As I’ve been working through the Arminian upbringing of my childhood and the Calvinist beliefs of my current church (and I think mine now as well), I have been confused, fearful, heartsick, and starting to question my mental state. Some days I think I’m fine…I can live with the uncertainty…and then there are days, such as I’ve had in the past week that I would like to hide under my bedcovers and cry myself to sleep, so that I can turn my brain off for a while. To make the thoughts stop. The endless cycling of the what if’s and the how can I know’s and the this says this thing’s, but the that says that thing’s, and I can’t see how they both can be true’s. I can feel them traveling over the same grooves in my brain, wearing down the matter and imprinting themselves in my soul.


Was I saved as a teen? Was I apostate for the last 20 years? Was I never a “true” believer before? If I wasn’t, how can I know whether I am now? How can I take comfort in the assurance of my salvation if there’s even the slightest chance I was not ever really saved before or am not really saved now? How do I know whether I’ve had or have now, the fruits of the Spirit? Where is the yardstick, that I might measure myself against it?


I’m not going to go into all the evidences for or against me in the last 20 years, or in the last few months. I was a sinner and continue to be one. But for Christ crucified, I believe I was saved then and I believe I am saved now. The Spirit never left me. I believe I didn’t always (even often) listen to the Spirit when I should have, but I knew who it was. I believe the Spirit wooed me back home, a prodigal daughter. I believe Jesus never did and never will let me go.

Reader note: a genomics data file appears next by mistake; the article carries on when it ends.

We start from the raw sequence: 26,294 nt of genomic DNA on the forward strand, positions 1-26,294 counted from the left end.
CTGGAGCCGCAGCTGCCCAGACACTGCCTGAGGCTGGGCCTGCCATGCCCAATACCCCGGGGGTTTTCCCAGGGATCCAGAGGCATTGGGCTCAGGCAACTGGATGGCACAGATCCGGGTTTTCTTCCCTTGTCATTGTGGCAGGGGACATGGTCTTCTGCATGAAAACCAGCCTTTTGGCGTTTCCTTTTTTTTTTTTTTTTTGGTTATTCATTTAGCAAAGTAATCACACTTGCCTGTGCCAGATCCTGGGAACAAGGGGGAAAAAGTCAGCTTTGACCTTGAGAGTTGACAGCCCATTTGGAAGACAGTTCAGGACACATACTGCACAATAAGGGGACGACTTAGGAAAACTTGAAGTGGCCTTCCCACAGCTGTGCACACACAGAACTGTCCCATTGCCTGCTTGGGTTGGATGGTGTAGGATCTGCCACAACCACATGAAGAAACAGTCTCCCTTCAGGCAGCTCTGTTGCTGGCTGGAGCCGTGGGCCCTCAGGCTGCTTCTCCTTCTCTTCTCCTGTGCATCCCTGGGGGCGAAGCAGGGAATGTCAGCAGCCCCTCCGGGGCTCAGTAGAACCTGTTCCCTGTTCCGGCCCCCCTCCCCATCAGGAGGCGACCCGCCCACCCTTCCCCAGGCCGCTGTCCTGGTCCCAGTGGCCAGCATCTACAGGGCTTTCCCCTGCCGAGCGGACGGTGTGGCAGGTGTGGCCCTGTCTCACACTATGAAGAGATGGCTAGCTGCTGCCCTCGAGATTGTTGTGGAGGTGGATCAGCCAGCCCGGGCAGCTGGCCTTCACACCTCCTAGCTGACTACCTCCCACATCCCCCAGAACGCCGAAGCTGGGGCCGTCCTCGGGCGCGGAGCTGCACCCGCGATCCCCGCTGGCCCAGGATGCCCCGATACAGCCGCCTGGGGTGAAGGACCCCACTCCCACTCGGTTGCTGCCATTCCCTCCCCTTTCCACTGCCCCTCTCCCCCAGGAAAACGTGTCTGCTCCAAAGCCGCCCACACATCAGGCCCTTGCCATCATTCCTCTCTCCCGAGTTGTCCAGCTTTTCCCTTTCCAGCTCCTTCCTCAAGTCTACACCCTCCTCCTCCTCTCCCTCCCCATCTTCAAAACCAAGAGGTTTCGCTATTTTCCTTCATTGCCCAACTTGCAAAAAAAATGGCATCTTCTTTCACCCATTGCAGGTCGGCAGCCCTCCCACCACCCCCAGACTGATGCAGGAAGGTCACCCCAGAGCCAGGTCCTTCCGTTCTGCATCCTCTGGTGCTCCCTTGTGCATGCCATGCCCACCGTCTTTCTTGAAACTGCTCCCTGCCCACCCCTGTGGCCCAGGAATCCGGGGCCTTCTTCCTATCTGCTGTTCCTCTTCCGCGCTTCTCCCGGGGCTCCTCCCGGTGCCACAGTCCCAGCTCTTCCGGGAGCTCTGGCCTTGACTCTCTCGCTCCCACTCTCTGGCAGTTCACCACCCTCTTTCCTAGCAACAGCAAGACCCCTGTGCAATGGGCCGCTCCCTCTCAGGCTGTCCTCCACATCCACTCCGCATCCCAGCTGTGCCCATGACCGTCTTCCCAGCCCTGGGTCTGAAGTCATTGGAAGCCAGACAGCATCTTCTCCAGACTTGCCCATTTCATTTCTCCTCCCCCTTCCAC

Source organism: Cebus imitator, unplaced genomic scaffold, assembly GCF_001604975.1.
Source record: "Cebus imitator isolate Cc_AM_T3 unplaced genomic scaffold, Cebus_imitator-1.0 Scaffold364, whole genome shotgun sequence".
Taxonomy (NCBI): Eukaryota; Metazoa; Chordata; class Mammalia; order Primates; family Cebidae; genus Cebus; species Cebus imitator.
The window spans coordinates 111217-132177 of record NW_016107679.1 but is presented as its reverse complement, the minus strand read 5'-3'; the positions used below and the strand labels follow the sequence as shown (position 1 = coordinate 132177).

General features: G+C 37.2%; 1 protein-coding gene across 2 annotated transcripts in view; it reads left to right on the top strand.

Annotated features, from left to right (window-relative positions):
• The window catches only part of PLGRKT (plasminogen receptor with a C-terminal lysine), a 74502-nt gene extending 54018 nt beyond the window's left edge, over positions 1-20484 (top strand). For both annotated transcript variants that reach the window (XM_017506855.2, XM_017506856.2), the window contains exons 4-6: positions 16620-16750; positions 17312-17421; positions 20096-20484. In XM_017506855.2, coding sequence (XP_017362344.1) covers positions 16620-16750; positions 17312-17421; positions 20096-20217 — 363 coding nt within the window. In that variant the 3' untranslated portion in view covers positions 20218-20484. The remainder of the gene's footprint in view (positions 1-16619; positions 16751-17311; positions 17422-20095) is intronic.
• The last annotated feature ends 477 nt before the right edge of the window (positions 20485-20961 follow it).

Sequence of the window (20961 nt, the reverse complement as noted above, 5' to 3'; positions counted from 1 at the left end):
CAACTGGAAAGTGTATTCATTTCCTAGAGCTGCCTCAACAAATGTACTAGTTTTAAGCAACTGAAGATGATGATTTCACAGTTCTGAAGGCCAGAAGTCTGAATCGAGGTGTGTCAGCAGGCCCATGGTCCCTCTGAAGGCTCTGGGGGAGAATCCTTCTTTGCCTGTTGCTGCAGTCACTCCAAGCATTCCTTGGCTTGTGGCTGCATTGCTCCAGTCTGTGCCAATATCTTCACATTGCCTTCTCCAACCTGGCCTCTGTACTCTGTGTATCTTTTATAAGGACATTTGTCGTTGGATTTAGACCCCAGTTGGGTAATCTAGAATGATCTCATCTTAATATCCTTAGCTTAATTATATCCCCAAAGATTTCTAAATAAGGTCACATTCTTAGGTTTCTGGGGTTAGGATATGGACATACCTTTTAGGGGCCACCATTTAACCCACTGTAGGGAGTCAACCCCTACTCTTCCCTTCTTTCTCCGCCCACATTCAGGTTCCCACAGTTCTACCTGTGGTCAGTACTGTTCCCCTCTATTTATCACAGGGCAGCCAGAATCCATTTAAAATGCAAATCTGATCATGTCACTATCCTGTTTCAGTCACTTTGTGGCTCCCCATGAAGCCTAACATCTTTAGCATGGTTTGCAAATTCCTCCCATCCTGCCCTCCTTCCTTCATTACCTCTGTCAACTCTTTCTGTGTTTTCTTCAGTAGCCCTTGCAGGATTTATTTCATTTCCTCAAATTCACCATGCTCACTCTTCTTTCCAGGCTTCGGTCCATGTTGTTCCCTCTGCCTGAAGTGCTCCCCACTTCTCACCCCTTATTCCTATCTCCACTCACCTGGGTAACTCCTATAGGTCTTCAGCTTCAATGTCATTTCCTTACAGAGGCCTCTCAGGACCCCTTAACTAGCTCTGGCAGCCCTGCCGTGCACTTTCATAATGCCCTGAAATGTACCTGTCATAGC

I do not simply profess, but I believe.

    All that the Father gives me will come to me, and whoever comes to me I will never drive away. [John 6:37]


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Suffer the little kittens

I just got back from visiting my grandmother in central Illinois. She is 85. She is outwardly frail, but she refuses to make concession to the infirmities of age. She has had a life of hard work and of much sorrow, but she, more than anyone I know, knows the Lord, and He gives her much love and strength.

About two years ago kitten of my mother’s that grandma had taken in after my mother died had to be put down. Grandma had not really wanted the cat and she never even gave her a name – she was only Kitty. But she grew to love that black cat, and kept her well.  But after Kitty was gone, grandma felt she was too old to take on another pet, even though she would have loved to. But the Giver of Good Gifts knew better. Along came a stray, only 8 months or so old, right up to my grandma’s house, and the stray would not be ignored! My grandmother has taken in this cat, named her Kitty 2, and fallen head over heels for this near-carbon copy of her old black cat.

This last week, I saw my grandma just in love with that cat. And I never saw a cat love a person so. They rock together in the rocking chair in the morning and in the evening. Kitty 2 hides her cold nose in my grandma’s hand while grandma sings to her.